On the occasion of presenting CouchDB and jcouchdb at my place of work, I got around to finally create a small example application that is now downloadable as sneak preview. There need to be bugs fixed, features implemented and lots of documentation to be added, but it kind of works.
It’s called “Hood” for neighbourhood and allows you to mark places or people around a place of activity of yours, called hood. it is meant to foster collaboration / tips on local places etc.
It’s Spring Web Application demonstrating some techniques of working with jcouchdb. It’s an eclipse WTP/Spring IDE project with all dependencies you need besides couchdb and tomcat or another servlet container.
Stay tuned for hood to grow into a fullblown app.
I have been planning to release my IRC bot project as open source for quite a while now and the recently added twitter integration gave me the final push to actually do it. So now I am proud to announce the inital release of boticelli, a java / spring IRC bot/web application based on the martyr IRC library. Its mean to be easily configurable and extendable and ships with lots of plugins already included.
- Logging – log channel conversation and provide a web interface to browse and search them
- Seen – Remembers when a user last spoke in the channel
- FAQ – Manages a keyword list of FAQ keywords that are matched to a description. Useful to provide answers for reoccuring topics in the channel.
- AccountCreator?/Revoke/Grant – commands to automatically create accounts for the webapplication and to revoke / grant web app access rights (for ops)
- ServerPing? – plugin that detects broken connections and makes the bot reconnect.
- Say – plugin to let the bot say something or make it do something (a CTCP Action)
- Twitter – two way integration into twitter over a bot specific twitter account.
So if you’re into old-school IRC fun, head over to google code and grab yourself a copy.
When talking to people about the Spring MVC, it became increasingly clear to me that many are thrilled by the possibilities of using annotation based controllers but are somewhat put off by auto discovery / auto-injecting.
Luckily, it’s pretty easy to combine the power of annotation-based MVC Controller (extremely flexible controller methods, flexible binding and validation) and the advantages of externally declared beans: You continue to use the @Controller annotation, but you don’t use a <context:component-scan/> directive.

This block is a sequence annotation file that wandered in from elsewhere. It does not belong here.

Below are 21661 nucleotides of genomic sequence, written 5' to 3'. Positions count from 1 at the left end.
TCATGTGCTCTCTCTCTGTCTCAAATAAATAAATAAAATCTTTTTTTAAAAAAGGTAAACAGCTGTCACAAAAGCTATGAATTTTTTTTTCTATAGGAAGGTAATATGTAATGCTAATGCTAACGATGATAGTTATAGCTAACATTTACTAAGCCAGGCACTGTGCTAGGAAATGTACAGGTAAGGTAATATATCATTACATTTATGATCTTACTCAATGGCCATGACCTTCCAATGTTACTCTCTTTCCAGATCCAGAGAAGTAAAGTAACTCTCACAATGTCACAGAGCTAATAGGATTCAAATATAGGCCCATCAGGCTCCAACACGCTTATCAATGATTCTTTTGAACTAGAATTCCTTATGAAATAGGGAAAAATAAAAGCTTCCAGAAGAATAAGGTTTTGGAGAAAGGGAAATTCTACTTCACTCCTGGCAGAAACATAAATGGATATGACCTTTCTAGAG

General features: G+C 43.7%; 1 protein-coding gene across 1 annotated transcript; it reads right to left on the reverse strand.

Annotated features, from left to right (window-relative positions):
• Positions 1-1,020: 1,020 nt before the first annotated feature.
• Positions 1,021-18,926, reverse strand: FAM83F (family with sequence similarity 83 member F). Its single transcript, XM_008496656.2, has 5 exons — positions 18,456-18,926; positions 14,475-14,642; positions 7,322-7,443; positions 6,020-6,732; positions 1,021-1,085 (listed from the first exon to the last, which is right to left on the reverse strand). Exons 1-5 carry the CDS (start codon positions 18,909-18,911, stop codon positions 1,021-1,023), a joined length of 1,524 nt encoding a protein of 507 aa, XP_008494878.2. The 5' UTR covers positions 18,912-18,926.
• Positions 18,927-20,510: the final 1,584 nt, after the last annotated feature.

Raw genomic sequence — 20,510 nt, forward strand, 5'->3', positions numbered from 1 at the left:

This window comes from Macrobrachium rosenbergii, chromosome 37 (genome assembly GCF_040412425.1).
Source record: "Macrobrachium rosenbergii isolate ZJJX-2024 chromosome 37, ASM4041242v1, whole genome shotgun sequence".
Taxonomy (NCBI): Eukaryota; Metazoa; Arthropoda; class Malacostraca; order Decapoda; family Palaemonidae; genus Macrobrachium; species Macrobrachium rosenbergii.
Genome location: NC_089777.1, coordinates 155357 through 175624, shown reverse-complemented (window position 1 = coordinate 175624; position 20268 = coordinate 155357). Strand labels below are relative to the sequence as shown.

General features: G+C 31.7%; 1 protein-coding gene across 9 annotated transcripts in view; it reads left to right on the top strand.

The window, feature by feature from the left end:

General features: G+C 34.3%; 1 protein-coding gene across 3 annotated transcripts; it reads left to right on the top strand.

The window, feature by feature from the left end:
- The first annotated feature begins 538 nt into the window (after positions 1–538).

I’ve been working a lot with the Spring Framework again in the last year. Apart from lots of my work involving it and the JsServ Interceptor I wrote last weekend, another result of this is a book some people from my company wrote. It is about Spring and integrating other technologies into it. It is meant to focus on the practical aspects and tries to explain some exemplary solutions to common problems encountered when working with Spring.
I wrote an awesome chapter about web development with Spring which contains examples for creating a little shop application with a REST-like interface in Spring Web MVC and Spring Webflow.
So if you like a read a brilliant book Spring development, go and buy it . This might work best if you can read German, but you can buy one anyway if you don’t. Hell, buy two and give one away for Xmas.
The book and example code should be available in a few days.
The following diagram shows the way things work:
The parts of jsserv
The DOMInterceptor intercepts the HTML output of other controller and initializes a dom state with it. The document itself is parsed into a DOM tree and the referenced scripts are loaded and executed. Additional patch scripts can be defined to alter the behaviour of other scripts.
The current version adds
<a class="eventHelper" href="/app/event?uuid=42">...</a>
Links around every element for which a onclick handler is registered. The links point to a DOMEvent Controller that triggers updates in the user’s DOM State.
Edit: code.google.com link added, update to 0.12